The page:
The whole public land hunting media craze appears to me to be driven by a logic that comes somewhere from a place like this; “You don’t have to pay through the nose to hunt if you just pay attention to the boundary lines so you can stay out of jail when you want to.”

 

And to add insult to injury; the R3 machine lobbied congress to divert funds from buying public land so they could recruit more crowds!

 

I need to be careful here, and feel free to correct me if I’m wrong because I’m kind of spitballing here, but let’s take a quick look at all of the new public lands available to hunters in our part of the state. I don’t know how much Pittman-Robertson funds TWRA captures and I don’t know how much of that is actually spent on purchasing new public access in East Tennessee but it would be interesting to find out where that money goes and how much of it goes for NEW public hunting access around here.

 

If you’ve seen new public land around here that TWRA purchased;  I’d appreciate it if you let me know if it is crowded yet.

 

I recently asked a TWRA representative (who requested anonymity) why the eastern part of the state wasn’t getting any new public hunting property and the answer was telling. TWRA was not willing to buy property around here due to the price. Any CHEAP land to be found is on the western side of the state. It was a “bang for the buck” kind of thing and it wasn’t apparently a “need“ kind of issue with TWRA. Wouldn’t it be interesting to see the figures on TWRA expenditures for new public land in the East during the last 10 years?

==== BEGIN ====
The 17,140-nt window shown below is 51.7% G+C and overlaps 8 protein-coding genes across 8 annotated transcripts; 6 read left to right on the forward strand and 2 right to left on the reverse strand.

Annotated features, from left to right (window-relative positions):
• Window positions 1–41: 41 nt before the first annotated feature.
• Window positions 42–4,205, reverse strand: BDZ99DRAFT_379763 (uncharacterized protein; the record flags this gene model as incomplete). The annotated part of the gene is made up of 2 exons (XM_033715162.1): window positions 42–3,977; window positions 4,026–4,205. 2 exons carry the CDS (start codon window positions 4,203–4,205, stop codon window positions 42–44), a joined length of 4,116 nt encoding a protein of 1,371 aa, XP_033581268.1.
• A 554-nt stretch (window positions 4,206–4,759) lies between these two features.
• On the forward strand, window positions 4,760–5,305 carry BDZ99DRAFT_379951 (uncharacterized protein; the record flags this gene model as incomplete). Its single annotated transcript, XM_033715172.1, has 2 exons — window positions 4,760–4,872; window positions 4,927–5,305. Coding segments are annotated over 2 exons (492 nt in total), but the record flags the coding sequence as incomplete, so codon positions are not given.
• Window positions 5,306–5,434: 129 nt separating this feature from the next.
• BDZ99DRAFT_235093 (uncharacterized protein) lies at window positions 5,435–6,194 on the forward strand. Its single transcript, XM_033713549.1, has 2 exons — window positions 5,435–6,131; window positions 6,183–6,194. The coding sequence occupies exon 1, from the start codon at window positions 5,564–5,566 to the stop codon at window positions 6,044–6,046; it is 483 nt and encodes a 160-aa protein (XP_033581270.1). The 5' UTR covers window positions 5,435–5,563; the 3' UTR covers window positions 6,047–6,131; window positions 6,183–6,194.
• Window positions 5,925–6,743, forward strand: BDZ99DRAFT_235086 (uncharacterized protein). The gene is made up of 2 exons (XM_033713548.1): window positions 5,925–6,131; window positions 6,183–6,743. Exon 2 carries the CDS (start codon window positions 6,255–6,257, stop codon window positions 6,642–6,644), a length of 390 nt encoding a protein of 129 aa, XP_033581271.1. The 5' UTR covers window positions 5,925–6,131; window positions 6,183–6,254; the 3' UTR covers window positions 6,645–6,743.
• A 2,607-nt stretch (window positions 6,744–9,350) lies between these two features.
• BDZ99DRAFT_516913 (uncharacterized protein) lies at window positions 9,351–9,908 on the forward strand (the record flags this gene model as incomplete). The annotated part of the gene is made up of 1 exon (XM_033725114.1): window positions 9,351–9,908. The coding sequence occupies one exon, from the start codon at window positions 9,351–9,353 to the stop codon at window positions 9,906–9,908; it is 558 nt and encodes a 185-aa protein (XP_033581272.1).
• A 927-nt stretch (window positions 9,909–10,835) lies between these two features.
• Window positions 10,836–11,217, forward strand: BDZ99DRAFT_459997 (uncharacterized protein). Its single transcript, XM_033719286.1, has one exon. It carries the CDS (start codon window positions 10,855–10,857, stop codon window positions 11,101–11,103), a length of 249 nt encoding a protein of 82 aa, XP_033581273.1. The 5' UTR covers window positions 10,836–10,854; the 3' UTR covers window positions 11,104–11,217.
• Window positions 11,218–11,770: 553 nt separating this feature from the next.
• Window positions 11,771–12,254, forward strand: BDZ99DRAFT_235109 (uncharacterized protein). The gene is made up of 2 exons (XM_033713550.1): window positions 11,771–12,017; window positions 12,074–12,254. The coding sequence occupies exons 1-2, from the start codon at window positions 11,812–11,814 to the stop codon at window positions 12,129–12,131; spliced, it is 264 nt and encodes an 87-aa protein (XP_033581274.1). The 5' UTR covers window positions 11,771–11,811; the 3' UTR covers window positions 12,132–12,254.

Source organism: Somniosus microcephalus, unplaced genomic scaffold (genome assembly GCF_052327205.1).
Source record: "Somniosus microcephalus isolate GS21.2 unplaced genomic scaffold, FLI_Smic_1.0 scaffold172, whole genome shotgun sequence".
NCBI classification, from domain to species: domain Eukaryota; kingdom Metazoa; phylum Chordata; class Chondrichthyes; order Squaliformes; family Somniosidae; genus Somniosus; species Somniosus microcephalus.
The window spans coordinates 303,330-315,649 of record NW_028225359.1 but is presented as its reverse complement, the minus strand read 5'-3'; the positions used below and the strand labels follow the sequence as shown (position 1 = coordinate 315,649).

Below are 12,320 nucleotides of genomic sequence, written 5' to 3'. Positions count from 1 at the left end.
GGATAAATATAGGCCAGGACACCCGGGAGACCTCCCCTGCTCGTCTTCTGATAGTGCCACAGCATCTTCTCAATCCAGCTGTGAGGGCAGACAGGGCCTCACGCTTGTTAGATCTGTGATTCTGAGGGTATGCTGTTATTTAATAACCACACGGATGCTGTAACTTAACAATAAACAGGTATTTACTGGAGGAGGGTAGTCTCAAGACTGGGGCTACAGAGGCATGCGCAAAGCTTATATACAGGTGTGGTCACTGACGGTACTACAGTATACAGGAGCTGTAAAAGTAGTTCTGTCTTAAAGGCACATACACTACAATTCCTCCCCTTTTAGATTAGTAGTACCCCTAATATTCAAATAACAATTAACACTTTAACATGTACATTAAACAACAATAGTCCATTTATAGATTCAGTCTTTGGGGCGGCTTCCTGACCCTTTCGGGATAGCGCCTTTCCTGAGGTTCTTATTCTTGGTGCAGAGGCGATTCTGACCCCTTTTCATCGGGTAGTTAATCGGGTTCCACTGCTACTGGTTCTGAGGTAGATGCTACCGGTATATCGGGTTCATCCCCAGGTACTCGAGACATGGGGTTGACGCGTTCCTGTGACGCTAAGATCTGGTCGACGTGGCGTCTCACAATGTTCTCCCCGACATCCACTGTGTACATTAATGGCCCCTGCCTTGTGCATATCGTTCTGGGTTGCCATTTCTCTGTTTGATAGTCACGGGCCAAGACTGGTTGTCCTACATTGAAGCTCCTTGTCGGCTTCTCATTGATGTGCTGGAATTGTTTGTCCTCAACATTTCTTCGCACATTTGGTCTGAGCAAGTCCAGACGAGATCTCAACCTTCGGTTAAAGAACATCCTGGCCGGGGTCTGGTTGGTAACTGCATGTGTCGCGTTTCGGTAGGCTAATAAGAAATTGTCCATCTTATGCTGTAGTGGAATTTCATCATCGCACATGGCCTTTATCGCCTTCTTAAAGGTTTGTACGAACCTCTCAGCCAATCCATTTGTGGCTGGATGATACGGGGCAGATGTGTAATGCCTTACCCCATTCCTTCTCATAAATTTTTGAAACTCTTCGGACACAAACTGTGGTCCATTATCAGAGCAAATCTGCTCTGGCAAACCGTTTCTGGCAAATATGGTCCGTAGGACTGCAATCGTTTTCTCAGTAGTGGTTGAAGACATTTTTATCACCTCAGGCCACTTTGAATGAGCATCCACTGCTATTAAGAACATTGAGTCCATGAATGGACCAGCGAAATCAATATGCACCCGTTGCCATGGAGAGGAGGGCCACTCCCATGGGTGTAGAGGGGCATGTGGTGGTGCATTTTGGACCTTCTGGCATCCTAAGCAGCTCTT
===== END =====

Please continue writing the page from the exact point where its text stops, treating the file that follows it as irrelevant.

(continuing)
That conversation was before Congress was lobbied to relocate tax dollars to recruit more hunters.

 

If you buy the statistics that fewer licenses are a decent indicator of the need for a machine like R3, maybe there are other factors to consider.

 

Maybe some losses are from the economy and resulting unemployment, the cost of living/inflation, the price of gas, stagnant wage increases, and good old middle class financial nightmare related scenarios.

 

I would postulate that a good many hunters around here just flat gave up due to the dubious success that our nearby public hunting areas offer.

 

The R3 machine is not only backed by a slick marketing program but it is further bolstered by another media machine that, more often than not, pumps out a daily stream of false narratives.

 

If you’ve digested the social media or the TV hunting show phenomenon, where the wannabe “stars” take you to the field to breathlessly rack up impressive trophies by way of their sponsor’s products, and their private hunting guide services; you’ve witnessed a good deal of the false narrative.

 

Every show I manage to sit through includes me going to the WWW to find out just how much one of these hunts on private property actually would set me back. Every one of these searches leaves me dumbfounded at the cost. Try it next time. You too can find very own melancholy, depressed state.

 

I suppose if a “star” wants to hunt with your guide service on your private land, where you have managed to grow trophies, a “star” might get some kind of discount for free advertising.

 

Most of us don’t have a camera crew and most of us will never see a discount. Furthermore, most middle class folks that are struggling to pay for a kid’s tooth straightening, education, a mortgage, and two truck payments, just can’t see their way to hunt any place other than with the crowds on scant public land.